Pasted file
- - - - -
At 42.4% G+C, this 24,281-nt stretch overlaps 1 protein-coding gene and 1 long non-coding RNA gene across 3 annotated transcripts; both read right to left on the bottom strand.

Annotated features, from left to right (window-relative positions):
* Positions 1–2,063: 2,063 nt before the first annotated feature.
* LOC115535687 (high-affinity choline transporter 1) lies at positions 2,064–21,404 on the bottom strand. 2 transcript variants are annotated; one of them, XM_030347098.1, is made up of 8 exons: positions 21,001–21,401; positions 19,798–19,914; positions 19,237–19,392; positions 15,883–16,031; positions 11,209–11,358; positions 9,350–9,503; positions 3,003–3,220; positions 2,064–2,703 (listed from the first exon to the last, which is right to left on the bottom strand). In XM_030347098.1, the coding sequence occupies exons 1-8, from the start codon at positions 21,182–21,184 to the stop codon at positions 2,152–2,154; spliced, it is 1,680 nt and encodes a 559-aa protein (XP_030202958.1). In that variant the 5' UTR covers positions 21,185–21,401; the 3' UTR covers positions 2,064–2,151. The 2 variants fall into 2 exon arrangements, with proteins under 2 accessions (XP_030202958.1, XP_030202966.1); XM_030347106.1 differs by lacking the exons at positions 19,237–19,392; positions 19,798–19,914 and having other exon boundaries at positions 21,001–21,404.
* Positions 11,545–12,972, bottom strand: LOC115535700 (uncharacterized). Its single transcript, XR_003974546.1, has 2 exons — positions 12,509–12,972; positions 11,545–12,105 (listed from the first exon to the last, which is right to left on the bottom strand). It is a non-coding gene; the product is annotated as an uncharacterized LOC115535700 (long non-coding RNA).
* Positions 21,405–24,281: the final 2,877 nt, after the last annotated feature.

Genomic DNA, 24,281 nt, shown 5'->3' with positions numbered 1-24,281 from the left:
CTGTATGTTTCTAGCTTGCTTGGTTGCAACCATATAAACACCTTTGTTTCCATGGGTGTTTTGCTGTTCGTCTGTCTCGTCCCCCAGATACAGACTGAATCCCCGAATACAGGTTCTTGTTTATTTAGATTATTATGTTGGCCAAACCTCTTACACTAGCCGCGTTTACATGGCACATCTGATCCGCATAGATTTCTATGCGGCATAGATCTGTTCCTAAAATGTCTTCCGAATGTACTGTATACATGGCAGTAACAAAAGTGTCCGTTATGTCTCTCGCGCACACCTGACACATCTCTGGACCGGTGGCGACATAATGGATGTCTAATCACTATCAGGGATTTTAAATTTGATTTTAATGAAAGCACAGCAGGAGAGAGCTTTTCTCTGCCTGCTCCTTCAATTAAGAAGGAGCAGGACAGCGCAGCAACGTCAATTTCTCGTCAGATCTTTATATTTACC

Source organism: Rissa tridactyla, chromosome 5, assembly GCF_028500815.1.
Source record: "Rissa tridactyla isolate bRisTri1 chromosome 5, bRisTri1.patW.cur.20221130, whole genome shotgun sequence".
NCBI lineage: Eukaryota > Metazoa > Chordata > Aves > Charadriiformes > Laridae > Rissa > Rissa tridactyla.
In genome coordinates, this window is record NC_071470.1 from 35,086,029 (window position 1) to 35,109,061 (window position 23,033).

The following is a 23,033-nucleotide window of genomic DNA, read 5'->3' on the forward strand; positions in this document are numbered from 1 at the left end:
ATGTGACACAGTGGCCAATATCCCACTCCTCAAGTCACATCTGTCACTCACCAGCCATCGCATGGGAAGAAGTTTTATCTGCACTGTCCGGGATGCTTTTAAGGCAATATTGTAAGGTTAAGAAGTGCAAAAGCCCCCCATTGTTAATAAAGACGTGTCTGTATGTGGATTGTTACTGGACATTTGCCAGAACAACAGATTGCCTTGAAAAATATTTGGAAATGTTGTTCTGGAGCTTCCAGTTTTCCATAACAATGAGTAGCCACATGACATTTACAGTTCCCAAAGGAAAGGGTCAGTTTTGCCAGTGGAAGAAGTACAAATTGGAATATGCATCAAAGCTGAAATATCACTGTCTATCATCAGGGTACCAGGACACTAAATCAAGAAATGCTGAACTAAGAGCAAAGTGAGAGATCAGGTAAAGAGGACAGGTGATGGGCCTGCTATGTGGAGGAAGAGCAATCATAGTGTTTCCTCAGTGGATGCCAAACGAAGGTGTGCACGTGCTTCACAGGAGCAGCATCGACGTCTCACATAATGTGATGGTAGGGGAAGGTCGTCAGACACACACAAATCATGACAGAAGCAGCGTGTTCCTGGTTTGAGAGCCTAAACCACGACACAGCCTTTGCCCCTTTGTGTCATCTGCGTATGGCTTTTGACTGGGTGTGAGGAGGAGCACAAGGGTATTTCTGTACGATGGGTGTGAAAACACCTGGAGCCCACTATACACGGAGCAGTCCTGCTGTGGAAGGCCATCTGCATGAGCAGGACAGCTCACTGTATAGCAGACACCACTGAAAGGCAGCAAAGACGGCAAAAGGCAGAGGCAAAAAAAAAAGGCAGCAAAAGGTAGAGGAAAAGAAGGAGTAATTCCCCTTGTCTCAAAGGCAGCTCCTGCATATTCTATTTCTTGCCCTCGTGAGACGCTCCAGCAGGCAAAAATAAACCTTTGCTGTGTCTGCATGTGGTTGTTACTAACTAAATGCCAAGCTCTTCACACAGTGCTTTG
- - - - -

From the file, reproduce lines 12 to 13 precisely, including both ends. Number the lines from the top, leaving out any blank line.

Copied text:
In genome coordinates, this window is record NC_071470.1 from 35,086,029 (window position 1) to 35,109,061 (window position 23,033).

The following is a 23,033-nucleotide window of genomic DNA, read 5'->3' on the forward strand; positions in this document are numbered from 1 at the left end: